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The statue of Poseidon by Carl Milles, at Götaplatsen.


Main article: Geography of Gothenburg

Situated on the western coast by Kattegat, an arm of the North Sea, at the outlet of the river Göta älv and Göta kanal. The Gothenburg Metropolitan Area (Stor-Göteborg) extends to the municipalities of Ale, Härryda, Kungälv, Lerum, Mölndal, Partille, Stenungsund, Tjörn, Öckerö in Västra Götaland County and Kungsbacka in Halland County.


Main article: Economy of Gothenburg

By its naturally advantageous location, Gothenburg houses the largest and most important harbor installation in Scandinavia. Trade and shipping have always been important businesses and already in the 18th century it was the home to the Swedish East India Company. Industry developed into an important business, and examples include SKF, Volvo and Ericsson.


Main article: Universities in Sweden


Main article: Heraldry of Gothenburg

Sites of interest

Gothenburg has a wide selection of cultural establishments, including theatres and museums. A new opera house was inaugurated in 1994. Museums include art, design and handicrafts, sea history, natural history, science, East India, etc. and a new museum on world culture to be inaugurated in 2004. Gothenburg Botanic Garden is considered to be one of the outstanding botanical gardens in Europe. The amusement park Liseberg located in the city, is the largest in Scandinavia, and among the most popular attractions in Sweden.


Held events:

Annual events:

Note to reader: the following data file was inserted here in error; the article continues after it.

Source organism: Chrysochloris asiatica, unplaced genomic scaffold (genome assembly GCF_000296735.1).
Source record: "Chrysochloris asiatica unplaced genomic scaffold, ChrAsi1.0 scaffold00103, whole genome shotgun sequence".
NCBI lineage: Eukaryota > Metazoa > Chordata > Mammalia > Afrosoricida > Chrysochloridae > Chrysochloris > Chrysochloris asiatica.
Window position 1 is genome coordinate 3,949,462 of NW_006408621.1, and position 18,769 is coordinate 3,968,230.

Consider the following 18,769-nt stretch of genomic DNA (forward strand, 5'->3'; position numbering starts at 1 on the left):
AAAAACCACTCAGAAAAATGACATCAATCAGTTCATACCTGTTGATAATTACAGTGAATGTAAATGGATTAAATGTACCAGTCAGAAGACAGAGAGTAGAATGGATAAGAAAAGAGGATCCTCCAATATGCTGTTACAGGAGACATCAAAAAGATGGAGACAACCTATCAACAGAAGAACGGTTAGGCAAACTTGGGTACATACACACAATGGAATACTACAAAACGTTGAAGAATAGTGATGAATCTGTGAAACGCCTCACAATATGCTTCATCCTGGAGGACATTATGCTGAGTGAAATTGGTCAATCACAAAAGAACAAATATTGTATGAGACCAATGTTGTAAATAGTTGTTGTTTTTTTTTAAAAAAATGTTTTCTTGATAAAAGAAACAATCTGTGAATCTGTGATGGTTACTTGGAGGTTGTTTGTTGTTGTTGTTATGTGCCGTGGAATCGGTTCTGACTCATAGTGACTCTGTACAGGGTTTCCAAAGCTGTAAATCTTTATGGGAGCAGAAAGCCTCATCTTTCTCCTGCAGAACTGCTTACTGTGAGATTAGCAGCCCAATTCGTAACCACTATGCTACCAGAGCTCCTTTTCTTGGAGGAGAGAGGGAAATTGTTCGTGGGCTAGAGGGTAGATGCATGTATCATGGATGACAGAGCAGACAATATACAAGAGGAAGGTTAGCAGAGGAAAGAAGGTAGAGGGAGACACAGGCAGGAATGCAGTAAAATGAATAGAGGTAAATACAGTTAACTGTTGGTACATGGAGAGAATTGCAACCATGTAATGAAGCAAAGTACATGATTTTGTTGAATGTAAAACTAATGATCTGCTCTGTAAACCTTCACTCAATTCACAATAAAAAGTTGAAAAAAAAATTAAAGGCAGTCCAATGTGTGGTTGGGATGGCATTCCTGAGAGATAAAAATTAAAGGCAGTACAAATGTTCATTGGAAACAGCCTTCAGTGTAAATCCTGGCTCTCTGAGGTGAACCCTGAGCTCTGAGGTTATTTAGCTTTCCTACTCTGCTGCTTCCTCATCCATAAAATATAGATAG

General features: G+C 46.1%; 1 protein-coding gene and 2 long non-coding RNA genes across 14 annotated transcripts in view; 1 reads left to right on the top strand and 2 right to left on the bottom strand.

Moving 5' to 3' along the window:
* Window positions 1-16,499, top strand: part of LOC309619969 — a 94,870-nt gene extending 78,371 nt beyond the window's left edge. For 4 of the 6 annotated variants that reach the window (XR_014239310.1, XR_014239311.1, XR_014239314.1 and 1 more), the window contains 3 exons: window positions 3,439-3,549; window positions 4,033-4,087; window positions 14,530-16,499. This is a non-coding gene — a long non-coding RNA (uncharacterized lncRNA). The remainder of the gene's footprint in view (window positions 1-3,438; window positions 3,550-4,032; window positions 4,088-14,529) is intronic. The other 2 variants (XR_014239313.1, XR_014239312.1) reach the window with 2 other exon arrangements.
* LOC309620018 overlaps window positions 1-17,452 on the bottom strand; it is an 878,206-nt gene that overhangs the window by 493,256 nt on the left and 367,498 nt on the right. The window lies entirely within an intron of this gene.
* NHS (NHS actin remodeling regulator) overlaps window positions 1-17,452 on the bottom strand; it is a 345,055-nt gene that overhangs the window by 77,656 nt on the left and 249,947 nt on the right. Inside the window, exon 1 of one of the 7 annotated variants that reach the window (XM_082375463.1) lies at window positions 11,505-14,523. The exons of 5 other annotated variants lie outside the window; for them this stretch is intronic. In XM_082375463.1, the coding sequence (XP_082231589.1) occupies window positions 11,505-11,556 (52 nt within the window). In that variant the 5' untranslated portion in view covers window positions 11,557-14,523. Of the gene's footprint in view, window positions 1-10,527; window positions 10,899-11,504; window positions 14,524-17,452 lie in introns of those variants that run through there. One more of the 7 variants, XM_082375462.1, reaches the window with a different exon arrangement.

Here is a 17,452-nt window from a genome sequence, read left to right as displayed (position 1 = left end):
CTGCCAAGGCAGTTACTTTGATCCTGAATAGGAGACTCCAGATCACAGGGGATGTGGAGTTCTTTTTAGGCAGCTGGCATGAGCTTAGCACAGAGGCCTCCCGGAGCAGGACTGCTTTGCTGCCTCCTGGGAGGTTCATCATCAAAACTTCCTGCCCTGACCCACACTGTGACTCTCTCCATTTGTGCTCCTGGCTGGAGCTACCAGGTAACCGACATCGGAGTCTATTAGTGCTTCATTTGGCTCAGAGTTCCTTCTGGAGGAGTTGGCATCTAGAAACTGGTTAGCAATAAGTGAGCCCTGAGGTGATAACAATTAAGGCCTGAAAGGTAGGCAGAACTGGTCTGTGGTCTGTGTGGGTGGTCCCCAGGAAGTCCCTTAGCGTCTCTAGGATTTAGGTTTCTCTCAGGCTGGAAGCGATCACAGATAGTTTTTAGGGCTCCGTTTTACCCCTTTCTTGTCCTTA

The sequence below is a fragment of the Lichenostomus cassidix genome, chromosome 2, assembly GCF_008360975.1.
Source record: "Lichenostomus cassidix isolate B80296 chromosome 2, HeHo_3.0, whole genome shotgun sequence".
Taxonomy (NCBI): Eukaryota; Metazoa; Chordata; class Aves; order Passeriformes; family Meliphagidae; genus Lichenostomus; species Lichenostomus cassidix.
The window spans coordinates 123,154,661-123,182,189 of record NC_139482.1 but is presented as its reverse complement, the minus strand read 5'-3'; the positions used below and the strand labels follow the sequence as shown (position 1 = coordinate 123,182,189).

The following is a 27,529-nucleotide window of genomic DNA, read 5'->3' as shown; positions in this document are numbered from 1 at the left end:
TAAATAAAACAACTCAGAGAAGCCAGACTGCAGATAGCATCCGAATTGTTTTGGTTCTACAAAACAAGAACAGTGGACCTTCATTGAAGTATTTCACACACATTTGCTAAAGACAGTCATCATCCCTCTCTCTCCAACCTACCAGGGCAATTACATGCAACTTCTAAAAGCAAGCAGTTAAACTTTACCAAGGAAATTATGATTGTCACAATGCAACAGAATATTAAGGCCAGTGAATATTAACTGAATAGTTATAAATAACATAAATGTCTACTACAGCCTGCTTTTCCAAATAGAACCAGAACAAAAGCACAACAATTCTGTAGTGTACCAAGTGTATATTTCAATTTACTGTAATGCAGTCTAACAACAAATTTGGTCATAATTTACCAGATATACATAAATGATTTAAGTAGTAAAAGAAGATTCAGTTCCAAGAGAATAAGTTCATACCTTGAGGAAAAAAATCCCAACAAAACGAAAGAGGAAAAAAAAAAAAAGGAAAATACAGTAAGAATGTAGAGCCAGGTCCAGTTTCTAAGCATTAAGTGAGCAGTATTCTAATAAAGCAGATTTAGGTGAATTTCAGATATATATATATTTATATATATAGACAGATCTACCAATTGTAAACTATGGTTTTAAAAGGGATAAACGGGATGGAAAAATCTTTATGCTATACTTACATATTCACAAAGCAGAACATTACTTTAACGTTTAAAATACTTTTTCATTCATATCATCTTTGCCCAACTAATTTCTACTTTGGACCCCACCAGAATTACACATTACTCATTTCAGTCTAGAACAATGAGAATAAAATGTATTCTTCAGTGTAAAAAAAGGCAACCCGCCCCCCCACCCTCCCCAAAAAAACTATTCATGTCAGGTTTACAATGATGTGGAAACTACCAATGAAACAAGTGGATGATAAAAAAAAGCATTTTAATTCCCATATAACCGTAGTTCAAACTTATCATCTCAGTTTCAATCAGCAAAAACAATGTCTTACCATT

Planned events:

Arenas: Scandinavium, Ullevi

Notable natives

William Chalmers, manager of the Swedish East India Company and founder of Chalmers University of Technology. Gothenburg is also the hometown of Ingemar Johansson, world heavyweight champion of boxing, who beat Floyd Patterson in 1959. Also jazz star pianists Bengt Hallberg and Jan Johansson lived here. Also, the pop group Ace of Base are from here. Helena Paparizou who won the 2005 Eurovision Song Contest was born in the city

Miscellaneous topics

Off the coast of Gothenburg is the Southern Gothenburg Archipelago, a group of completely car-free islands.

On the evening of October 29 1998, a fire developed in the premises of the Macedonian Association discotheque in Gothenburg. On the evening of the fire it was estimated that the number of people in the disco reached 400. In this incident 63 people died[1] ( [2] (

Gothenburg is also noted for being the centre of the melodic death metal movement, a typically Swedish musical style, being home to such internationally known bands as At The Gates, Opeth, Dark Tranquillity, The Haunted, and In Flames. It is also the hip-hop capital of Sweden.

See also

External links

da:Göteborg de:Göteborg es:Gotemburgo eo:Göteborg fr:Göteborg la:Gothoburgum nl:Gotenburg nds:Göteborg nb:Göteborg pl:Göteborg pt:Gotemburgo fi:Göteborg sv:Göteborgs Stad